One of the odd jobs was securely attaching the earthquake straps. Previously when I had seen these straps, I figured they'd get 5-10 nails and that would be good enough - wrong! Check this out:
Every strap is nailed like that. Paul mentioned that crews don't like these straps, because they cause "bulges" that show through the finish siding that will be sided later. It's unavoidable due to code requirements though...
Another odd job that got worked on was installation of all remaining exterior sheathing (I think it's all on now). At one point Paul checked the plans and noticed that our interior "TV wall" was designated as a "shear wall". This means it gets extra sheathing reinforcement:
Another odd job was drilling holes and attaching foundation bolts through the walls\subfloor:
This is a somewhat exploratory process: the guy above drills a hole in approximately the right location, and another guy below guides him if he's not exactly in the right spot (hence the second hole in the picture above).
The truss package was big enough that two trucks were required. The first one had a crane and a smaller sized-load:
The small trusses on top are for the rear porch. The iLevel Edge Gold plywood on the bottom will provide a floor for the attic areas over both house and garage. Other than this, the entire rough framing package has been delivered.
The second truck had the bigger trusses, so I'll save pictures for that phase. Since the second truck was late, Paul put the crane on the first truck to work. Here they're installing the rear porch-roof support beam:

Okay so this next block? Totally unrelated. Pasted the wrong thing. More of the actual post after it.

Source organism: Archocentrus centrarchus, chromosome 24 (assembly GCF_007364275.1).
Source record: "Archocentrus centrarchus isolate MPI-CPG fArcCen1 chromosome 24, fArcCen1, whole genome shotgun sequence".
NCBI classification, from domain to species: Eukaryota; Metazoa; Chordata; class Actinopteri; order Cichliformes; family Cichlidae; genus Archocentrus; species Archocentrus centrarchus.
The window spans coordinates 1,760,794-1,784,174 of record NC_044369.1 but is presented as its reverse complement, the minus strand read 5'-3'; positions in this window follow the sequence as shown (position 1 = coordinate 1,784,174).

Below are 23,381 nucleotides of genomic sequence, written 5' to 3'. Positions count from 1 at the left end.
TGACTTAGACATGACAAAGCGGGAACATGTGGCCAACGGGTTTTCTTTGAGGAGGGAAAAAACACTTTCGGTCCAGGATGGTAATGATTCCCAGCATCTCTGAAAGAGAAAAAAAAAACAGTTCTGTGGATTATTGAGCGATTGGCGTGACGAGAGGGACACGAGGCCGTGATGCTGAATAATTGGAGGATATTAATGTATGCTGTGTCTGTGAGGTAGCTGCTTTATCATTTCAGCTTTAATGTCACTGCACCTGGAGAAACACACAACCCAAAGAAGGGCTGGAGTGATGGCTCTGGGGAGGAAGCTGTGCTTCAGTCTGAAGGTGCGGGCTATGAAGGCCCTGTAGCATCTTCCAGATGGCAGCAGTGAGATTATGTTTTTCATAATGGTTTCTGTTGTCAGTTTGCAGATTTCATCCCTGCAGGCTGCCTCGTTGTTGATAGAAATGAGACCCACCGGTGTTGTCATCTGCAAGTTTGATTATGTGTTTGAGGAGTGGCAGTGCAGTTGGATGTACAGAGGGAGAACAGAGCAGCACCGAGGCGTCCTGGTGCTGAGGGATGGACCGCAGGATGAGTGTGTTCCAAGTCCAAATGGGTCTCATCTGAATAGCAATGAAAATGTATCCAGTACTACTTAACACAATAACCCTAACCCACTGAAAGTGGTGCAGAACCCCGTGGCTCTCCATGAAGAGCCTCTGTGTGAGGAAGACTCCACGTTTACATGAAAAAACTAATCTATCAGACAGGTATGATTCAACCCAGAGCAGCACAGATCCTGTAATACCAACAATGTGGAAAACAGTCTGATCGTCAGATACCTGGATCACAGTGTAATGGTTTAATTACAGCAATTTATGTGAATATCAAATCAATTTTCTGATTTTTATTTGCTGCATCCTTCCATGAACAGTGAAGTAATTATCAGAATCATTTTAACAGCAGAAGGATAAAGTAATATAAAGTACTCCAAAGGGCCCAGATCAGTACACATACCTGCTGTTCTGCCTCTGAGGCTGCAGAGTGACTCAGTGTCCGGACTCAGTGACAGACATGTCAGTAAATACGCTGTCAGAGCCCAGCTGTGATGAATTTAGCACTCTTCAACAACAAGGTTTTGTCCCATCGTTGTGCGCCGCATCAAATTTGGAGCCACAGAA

If you look at the far left of the beam, you can see that it's been cut into an "L"-shape, and you can also see the beam "pocket" on top of the wall intended to receive it. Everything aligned perfectly: the guys had the beam in the notches and were taking the chains off the beam within sixty seconds after it had left the ground - nice work! They also used the crane to lift a bundle of roof sheathing to the second floor.
The second truck was the momma load, containing all of the big trusses for the house and garage:
I watched many bundles of trusses get hoisted up to the house and garage today; it's wonderful what modern big machinery is capable of. While I can't share all of the pictures, this one is pretty good:
That was a big bundle of trusses; the crane operator guesstimated it weighed ~4500 lbs or so. He said it's not uncommon for the rear wheels\supports of the truck to leave the ground when moving such a big load over a long "reach" like this. Fortunately nothing bad happened today. Here's how it looked after the truss guys left:
The full-sized trusses are more of a handful. My impression of the process is that the first one (esp. on a gable end) is always the tricky one, then the rest go smoother. This is the gable-end over the kitchen; it has been toe-nailed to the top of the wall so it can be stood up later without kicking out, and is being supported horizontally with boards so it can be sheathed first:
More of the kitchen roof trusses:
I should not have tempted the rain gods with my dreams of a dry house during the framing phases. Our wonderful, once-in-a-lifetime Seattle summer was finally interrupted today with the arrival of our normal drizzle. Sigh....(although Paul told me not to worry, a day or two of dry weather and everything would dry out just fine). My wife and I drove out to take a look at the final truss progress for the day, mainly more trusses setup over the garage:
Oh yeah; on Paul's request, Brad came out and dumped some gravel in front of the garage. This is to give the crew a nice place to walk in and out of the house, so that dirt traffic in the house stays manageable. Sure gives the place a "homey" feel, being able to drive all the way up to your garage. :-)